Contour p2a is created in the xz plane. If you say p2a = paths.rectangle(length=8, up=(0,0,1), the contour will be in the xy plane, perpendicular to the direction (0,0,1). You can learn more details in the description of the extrusion object.

The contour p2b is constructed from the Polygon objects created by the shapes library. Two rectangles have been added together to form a combined shape, with just one (outer) contour. This can be assigned to the pos attribute of an extrusion.

Technical note: What the paths library produces is not a Polygon object. If you want to create a path by combining Polygon objects using constructive geometry (as in adding two rectangles together to form the contour p2b), use the shapes library, which does create Polygon objects.

Here are the curve attributes:

pos[] Array of position of points in the curve: pos[0], pos[1], pos[2]....
The current number of points is given by len(curve.pos)

x[ ], y[ ], z[ ] Components of pos; each defaults to [0,0,0,0,...]

color[ ] Color of points in the curve

red[ ], green[ ], blue[ ] Color components of points in the curve

radius Radius of cross-section of curve
The default radius=0 makes a thin curve

material Material for a thick curve; see Materials for currently available options

Currently it is not possible to specify the opacity of a curve object.

Adding more points to a curve

Curves can be created incrementally with the append() function. A new point by default shares the characteristics of the last point. You can append pos, color, red, green, or blue, but not radius. For a single curve object, all of the curve must have the same radius.

spiral = curve( color = color.cyan )
for t in arange(0, 2*pi, 0.1):
    spiral.append( pos=(t,sin(t),cos(t)) )

One of the many uses of curves is to leave a trail behind a moving object. For example, if ball is a moving sphere, this will add a point to its trail:

trail = curve()
ball = sphere()
# .... Every time you update the position of the ball:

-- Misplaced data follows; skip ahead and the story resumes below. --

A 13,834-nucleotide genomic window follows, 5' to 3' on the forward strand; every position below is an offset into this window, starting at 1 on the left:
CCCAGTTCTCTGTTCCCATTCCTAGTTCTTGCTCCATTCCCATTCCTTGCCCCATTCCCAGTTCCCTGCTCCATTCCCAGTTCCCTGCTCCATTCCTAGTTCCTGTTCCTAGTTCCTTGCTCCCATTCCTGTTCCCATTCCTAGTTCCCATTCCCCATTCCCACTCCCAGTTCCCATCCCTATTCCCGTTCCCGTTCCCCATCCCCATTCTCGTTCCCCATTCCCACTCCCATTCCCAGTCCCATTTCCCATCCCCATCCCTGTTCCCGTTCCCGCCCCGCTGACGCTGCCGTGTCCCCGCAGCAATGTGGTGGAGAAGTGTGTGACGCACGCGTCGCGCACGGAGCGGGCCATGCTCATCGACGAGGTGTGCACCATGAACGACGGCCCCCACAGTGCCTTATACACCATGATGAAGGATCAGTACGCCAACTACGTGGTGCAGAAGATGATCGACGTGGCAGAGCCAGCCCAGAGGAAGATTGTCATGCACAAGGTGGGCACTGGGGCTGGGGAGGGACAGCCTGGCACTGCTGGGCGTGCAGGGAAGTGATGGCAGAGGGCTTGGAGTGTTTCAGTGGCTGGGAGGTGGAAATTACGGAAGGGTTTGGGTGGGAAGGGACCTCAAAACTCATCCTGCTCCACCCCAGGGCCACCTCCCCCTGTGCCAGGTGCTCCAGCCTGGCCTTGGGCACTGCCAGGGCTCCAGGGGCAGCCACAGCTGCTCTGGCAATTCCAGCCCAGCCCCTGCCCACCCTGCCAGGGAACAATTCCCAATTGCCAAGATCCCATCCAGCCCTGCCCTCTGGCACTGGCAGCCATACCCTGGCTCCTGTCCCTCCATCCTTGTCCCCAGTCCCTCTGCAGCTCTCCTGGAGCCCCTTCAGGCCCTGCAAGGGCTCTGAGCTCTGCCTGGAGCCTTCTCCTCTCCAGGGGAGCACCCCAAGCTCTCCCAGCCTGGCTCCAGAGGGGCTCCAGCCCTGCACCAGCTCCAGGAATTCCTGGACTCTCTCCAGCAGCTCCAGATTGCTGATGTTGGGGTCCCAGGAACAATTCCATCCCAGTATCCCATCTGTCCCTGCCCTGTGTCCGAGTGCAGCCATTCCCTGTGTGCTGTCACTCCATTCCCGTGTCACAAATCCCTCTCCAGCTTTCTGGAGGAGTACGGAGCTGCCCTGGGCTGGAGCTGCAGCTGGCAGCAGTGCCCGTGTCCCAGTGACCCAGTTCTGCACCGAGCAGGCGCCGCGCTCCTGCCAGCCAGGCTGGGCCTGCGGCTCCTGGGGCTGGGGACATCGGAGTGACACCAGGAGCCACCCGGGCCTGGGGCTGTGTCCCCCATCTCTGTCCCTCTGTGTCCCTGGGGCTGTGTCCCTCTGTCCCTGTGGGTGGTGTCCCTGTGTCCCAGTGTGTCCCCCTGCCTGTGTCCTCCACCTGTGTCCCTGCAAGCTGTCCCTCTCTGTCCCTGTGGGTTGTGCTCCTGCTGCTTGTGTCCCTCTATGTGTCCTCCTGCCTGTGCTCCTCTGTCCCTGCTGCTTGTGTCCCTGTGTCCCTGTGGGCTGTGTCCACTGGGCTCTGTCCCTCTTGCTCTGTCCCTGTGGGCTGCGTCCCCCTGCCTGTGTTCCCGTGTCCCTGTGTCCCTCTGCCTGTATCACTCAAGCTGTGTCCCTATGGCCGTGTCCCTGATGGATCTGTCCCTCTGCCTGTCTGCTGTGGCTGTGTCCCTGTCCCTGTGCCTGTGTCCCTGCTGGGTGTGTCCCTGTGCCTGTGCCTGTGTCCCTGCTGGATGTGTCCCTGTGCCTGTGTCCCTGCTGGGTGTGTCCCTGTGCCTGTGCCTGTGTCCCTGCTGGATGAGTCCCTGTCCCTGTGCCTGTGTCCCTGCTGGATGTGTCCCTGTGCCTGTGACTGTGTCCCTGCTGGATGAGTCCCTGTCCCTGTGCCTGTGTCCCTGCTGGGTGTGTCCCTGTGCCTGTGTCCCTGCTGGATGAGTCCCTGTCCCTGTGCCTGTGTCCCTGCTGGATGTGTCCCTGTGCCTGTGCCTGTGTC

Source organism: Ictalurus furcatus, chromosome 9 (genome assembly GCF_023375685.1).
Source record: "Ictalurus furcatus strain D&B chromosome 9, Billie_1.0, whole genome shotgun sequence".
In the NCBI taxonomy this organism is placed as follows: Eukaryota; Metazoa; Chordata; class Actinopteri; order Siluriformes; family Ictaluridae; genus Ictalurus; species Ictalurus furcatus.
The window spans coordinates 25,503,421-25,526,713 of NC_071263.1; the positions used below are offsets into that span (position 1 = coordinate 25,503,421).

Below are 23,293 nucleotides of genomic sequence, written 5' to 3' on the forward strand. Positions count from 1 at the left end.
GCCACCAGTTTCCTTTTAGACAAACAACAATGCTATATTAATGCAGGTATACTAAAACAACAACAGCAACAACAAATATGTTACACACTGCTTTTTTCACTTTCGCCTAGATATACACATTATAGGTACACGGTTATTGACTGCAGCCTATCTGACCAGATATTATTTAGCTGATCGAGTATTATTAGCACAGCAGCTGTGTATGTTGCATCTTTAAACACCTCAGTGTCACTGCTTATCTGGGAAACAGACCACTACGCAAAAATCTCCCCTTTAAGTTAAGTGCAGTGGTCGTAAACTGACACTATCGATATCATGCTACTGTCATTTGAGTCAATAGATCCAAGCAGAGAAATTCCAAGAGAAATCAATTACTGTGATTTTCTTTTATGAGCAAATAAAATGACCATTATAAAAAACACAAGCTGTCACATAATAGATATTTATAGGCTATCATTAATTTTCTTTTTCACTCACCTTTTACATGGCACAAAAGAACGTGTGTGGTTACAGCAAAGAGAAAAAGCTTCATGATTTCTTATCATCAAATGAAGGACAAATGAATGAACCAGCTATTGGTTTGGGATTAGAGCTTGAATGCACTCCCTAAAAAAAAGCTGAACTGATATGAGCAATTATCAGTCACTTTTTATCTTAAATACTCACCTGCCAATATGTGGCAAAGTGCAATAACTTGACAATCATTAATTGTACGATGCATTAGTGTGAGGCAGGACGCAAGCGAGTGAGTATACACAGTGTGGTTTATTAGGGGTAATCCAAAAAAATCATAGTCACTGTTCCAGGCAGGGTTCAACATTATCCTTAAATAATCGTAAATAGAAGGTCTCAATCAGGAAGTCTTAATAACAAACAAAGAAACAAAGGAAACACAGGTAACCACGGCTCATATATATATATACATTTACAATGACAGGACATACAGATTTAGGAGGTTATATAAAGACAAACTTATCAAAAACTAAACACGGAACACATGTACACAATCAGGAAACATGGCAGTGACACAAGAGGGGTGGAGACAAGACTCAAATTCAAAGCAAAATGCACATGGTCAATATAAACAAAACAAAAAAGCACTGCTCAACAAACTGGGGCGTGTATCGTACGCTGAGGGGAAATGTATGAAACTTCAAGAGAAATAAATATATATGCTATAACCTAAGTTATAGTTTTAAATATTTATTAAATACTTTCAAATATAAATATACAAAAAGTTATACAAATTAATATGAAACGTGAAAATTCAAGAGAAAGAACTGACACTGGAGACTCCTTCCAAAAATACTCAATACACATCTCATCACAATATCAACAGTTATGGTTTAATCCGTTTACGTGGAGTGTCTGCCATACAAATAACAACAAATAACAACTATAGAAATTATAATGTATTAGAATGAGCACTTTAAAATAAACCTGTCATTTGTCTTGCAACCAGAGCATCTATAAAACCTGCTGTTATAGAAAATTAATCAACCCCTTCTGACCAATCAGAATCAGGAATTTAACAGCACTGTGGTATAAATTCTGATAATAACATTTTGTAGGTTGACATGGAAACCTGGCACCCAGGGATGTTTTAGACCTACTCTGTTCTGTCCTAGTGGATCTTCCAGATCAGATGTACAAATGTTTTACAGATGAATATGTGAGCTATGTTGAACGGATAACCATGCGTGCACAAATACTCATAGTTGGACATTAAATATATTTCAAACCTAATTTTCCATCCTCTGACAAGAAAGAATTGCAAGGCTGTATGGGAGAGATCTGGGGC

When appending to a curve, you can optionally choose to retain only the last N points, including the one you're adding:

trail.append(pos=ball.pos, retain=50) # last 50 points

Interpolation of colors

The curve machinery interpolates colors from one point to the next. If you want an abrupt change in color, add another point at the same location. In the following example, adding a blue point at the same location as the orange point makes the first segment be purely blue.

c= curve( pos=[(-1,0,0)], color=color.blue, ...)
c.append( pos=(0,0,0) ) # add a blue point (optional)
c.append( pos=(0,0,0), color=color.orange) # same point
c.append( pos=(1,0,0) ) # add orange point

In the image shown here, the upper thick curve, made without the optional blue point, has three pos and color points, blue, orange, orange, left to right, so the blue fades into the orange. The lower curve includes the optional blue point and has four pos and color points, blue, blue, orange, orange, so there is a sharp break between blue and orange.

colors abutting

Skipping points

Technical note: No matter how many points are in a curve, only 1000 are displayed, selected evenly over the full set of points, in order that the display of a very long curve doesn't slow down unacceptably.

See description of Additional Attributes available for all 3D display objects.